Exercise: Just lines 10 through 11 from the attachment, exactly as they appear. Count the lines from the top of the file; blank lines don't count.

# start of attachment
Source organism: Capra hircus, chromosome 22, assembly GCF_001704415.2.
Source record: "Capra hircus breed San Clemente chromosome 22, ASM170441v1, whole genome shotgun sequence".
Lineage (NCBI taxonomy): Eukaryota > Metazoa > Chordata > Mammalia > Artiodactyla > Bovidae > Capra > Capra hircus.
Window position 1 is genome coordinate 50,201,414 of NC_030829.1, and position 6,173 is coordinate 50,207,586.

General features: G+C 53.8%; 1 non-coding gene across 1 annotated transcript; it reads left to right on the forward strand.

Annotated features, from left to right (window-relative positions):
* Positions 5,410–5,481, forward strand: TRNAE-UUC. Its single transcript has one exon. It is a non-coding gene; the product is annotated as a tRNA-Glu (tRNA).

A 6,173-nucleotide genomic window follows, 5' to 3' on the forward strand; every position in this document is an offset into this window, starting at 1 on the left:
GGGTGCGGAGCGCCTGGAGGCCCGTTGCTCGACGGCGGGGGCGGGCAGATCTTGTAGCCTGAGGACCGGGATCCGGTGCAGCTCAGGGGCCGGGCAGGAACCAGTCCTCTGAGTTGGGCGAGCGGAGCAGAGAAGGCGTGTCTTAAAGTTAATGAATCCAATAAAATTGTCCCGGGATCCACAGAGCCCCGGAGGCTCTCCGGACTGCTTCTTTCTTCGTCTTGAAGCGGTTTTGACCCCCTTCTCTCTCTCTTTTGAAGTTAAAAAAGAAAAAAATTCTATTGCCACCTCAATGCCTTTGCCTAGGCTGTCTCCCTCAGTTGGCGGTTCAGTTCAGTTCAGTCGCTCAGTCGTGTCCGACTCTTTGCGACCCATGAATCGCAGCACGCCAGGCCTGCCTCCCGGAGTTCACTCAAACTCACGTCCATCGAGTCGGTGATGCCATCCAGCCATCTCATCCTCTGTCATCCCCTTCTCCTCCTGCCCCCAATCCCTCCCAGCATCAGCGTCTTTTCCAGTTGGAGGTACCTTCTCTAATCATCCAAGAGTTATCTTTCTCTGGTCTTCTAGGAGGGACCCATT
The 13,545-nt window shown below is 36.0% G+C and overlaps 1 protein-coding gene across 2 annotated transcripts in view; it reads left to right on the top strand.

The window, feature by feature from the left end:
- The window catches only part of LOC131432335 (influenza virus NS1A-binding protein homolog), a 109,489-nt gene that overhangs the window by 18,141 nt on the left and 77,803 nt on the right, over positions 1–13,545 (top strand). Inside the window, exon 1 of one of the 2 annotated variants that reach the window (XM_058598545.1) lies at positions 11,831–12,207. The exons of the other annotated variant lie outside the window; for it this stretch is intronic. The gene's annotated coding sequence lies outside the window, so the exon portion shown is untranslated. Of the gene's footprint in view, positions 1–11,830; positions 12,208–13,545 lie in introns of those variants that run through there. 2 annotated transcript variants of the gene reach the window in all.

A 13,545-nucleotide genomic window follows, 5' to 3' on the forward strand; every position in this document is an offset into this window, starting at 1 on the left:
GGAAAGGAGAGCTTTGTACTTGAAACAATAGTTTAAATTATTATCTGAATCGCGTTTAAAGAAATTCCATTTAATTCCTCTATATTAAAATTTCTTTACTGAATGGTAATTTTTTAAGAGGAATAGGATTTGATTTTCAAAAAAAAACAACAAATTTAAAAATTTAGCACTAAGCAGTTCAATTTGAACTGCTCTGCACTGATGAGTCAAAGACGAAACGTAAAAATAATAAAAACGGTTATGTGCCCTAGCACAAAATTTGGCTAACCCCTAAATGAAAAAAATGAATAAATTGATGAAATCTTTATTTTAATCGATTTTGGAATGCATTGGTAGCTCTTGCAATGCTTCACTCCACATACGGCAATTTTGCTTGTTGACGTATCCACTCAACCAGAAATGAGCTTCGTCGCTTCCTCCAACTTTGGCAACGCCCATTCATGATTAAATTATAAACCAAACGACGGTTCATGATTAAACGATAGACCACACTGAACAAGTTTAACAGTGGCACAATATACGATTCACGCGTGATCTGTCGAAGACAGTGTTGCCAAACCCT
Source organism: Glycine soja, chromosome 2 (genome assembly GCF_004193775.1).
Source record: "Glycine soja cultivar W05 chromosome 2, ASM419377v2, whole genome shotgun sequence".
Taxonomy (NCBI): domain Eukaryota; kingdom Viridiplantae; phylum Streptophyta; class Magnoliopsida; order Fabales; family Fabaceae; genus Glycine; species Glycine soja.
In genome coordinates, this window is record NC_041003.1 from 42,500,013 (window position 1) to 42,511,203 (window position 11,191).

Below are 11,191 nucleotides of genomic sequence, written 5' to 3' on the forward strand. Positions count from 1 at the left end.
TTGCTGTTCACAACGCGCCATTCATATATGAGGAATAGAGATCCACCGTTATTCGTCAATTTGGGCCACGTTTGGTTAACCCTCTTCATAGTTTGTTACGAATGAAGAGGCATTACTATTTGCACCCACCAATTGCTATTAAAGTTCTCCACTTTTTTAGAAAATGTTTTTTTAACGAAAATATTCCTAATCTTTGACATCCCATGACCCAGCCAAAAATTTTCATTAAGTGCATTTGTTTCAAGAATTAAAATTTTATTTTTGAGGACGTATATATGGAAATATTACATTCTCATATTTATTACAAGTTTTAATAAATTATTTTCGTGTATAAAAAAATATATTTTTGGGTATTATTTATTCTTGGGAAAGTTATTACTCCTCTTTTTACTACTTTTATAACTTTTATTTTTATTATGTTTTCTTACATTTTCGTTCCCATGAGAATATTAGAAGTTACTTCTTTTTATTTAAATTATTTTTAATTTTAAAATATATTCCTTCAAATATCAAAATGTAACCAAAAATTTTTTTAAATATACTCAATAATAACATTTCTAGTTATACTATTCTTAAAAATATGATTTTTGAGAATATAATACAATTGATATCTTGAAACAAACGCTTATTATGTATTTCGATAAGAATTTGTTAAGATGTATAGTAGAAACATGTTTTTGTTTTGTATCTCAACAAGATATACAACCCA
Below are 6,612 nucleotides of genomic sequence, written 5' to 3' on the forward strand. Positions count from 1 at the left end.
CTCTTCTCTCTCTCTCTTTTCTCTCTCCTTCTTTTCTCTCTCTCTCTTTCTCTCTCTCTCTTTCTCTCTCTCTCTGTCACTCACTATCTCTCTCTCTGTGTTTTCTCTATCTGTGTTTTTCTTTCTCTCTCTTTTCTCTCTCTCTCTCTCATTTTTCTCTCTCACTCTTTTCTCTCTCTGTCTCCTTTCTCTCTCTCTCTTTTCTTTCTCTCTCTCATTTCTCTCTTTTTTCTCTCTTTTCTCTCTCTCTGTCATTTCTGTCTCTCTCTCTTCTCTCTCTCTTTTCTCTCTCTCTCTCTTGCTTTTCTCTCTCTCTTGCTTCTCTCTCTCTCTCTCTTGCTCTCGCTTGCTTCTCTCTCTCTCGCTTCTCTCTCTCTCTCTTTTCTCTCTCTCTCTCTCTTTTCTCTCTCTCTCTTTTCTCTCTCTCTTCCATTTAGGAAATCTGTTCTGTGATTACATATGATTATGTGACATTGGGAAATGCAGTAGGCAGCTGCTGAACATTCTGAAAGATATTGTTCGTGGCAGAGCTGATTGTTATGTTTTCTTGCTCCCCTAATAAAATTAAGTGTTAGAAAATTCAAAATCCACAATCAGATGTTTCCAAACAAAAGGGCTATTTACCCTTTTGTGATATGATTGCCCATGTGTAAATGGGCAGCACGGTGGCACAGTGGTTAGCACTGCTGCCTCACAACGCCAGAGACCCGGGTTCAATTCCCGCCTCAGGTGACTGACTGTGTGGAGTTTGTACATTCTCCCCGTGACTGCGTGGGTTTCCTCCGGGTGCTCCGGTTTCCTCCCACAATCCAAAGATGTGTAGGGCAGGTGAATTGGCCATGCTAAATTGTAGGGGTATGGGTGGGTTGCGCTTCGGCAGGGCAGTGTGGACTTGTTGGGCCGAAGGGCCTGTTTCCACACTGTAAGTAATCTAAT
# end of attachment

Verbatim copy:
The 13,545-nt window shown below is 36.0% G+C and overlaps 1 protein-coding gene across 2 annotated transcripts in view; it reads left to right on the top strand.

The window, feature by feature from the left end: